By Kay Pfaltz
The vineyard of Montirius deserves more than the few paragraphs I write here, but perhaps these scant words will be enough to peak your interest and you can, with Montirius wine, begin your own love affair.
Montirius sits a little north of Châteauneuf-du-Pape and southeast of Orange in the southern Rhône Valley. The warm, sensual, heady reds of the southern Rhône are easy to fall for, but Montirius is perhaps the benchmark by which all are, or should be, measured. Christine and Eric Saurel of Montirius are fifth generation vintners and they farm 100 % biodynamically, with many of their current vineyards dating back to 1925.
Biodynamics, the oldest organic agriculture movement dating from 1924, began when Rudolph Steiner linked poor quality food with poor health. Central European farmers felt that the industrialization of agriculture had rendered “their soils less healthy, their seeds less fertile, their crops less nourishing and their own health less certain.” (Monty Waldin) In short, bad farming had produced bad food. Biodynamy takes food back to its natural state and involves various practices such as planting with the phases of the moon. Yet when I look around to the vast majority of food, health food stores and farmers’ markets notwithstanding, it seems that bad farming is continuing to win. What we can do besides educating ourselves, is to buy organic food and wine and buy locally.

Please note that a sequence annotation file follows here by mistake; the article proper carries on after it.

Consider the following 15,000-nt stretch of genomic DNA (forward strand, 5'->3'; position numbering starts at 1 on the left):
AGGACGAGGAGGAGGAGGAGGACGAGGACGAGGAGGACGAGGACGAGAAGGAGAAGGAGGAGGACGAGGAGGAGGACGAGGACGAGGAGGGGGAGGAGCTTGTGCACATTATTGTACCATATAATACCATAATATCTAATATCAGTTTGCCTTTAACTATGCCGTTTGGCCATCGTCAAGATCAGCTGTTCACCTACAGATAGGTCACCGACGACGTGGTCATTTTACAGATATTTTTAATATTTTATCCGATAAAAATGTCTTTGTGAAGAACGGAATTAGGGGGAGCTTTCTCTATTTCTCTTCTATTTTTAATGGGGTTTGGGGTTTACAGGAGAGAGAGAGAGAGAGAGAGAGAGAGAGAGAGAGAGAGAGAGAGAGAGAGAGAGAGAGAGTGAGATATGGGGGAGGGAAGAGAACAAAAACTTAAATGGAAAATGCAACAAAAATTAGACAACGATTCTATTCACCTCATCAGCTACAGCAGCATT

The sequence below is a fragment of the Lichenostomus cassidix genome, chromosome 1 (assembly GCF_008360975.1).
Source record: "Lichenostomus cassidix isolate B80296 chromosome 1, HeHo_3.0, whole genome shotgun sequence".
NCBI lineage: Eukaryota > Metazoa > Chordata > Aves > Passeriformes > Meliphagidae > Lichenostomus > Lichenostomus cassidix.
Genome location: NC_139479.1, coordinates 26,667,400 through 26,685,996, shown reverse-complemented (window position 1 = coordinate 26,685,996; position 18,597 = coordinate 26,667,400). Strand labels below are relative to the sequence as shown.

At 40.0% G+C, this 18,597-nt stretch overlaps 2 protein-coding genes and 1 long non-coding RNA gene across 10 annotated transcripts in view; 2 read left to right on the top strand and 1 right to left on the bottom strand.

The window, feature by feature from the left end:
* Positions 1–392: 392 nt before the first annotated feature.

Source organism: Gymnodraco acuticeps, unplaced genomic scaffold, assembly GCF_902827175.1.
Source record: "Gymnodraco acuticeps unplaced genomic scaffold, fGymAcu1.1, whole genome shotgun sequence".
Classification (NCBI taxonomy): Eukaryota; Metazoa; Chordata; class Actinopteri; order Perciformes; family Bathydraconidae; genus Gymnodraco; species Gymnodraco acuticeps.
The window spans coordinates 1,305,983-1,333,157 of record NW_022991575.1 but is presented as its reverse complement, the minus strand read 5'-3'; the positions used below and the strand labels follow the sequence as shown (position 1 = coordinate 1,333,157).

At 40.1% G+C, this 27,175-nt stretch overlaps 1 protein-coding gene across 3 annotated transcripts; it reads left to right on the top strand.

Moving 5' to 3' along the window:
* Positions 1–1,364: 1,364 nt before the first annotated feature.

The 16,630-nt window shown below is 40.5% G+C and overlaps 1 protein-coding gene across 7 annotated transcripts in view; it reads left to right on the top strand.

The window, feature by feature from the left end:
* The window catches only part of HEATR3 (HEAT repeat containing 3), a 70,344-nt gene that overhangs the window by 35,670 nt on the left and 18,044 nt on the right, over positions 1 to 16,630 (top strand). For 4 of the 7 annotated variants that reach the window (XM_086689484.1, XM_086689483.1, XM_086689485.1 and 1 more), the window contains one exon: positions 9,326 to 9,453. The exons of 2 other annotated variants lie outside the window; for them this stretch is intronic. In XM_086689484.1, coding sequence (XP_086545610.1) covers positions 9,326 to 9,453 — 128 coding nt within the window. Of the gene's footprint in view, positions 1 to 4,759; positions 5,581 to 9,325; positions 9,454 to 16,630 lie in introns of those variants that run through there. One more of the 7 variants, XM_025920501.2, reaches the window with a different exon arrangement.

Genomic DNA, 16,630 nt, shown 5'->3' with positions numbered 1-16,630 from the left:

Montirius, Vacqueyras, “Le Clos” 2006 – It’s not hard for me to sing the praises of Vacqueyras. Those who know me know this is the wine I call “my heart wine.” Not as in good for the heart (although it is) which is an adequate enough reason to drink wine, if not ideal. But as in a wine I hold close to my heart. I can’t remember when or why my love for Vacqueyras began, but I do know it’s endured. The cuvée “Le Clos” is intense. An equal blend of Grenache and Syrah, it is dark, rich and complex. A wine for serious food and special occasions. You can drink it now or hold it for another five or ten years. $31.99
Montirius, Vacqueyras, “Garrigue” – The cuvée Garrigue is named for the soil on which its grown…that scruffy land of wild, windswept herbs, inhospitable to growing much save olive tress and vines, yet for some of us, as breathtakingly beautiful and as it is untamed. The average age of these vines (70% Grenache and 30% Syrah) is 55 years. The wine is aged without oak so you can taste the pure essence of the grapes. Rich and deeply-scented, with spice and finesse. $28.99
Montirius, Gigondas,Terre des Aînes – The weightiest of the gang, perhaps due to the addition of 20% Mourvèdre (the rest Grenache). The Gigondas is spicy, dense, peppery, with hints of coffee and anise, and again aged without oak.
No Portion may be copied or used in any other work.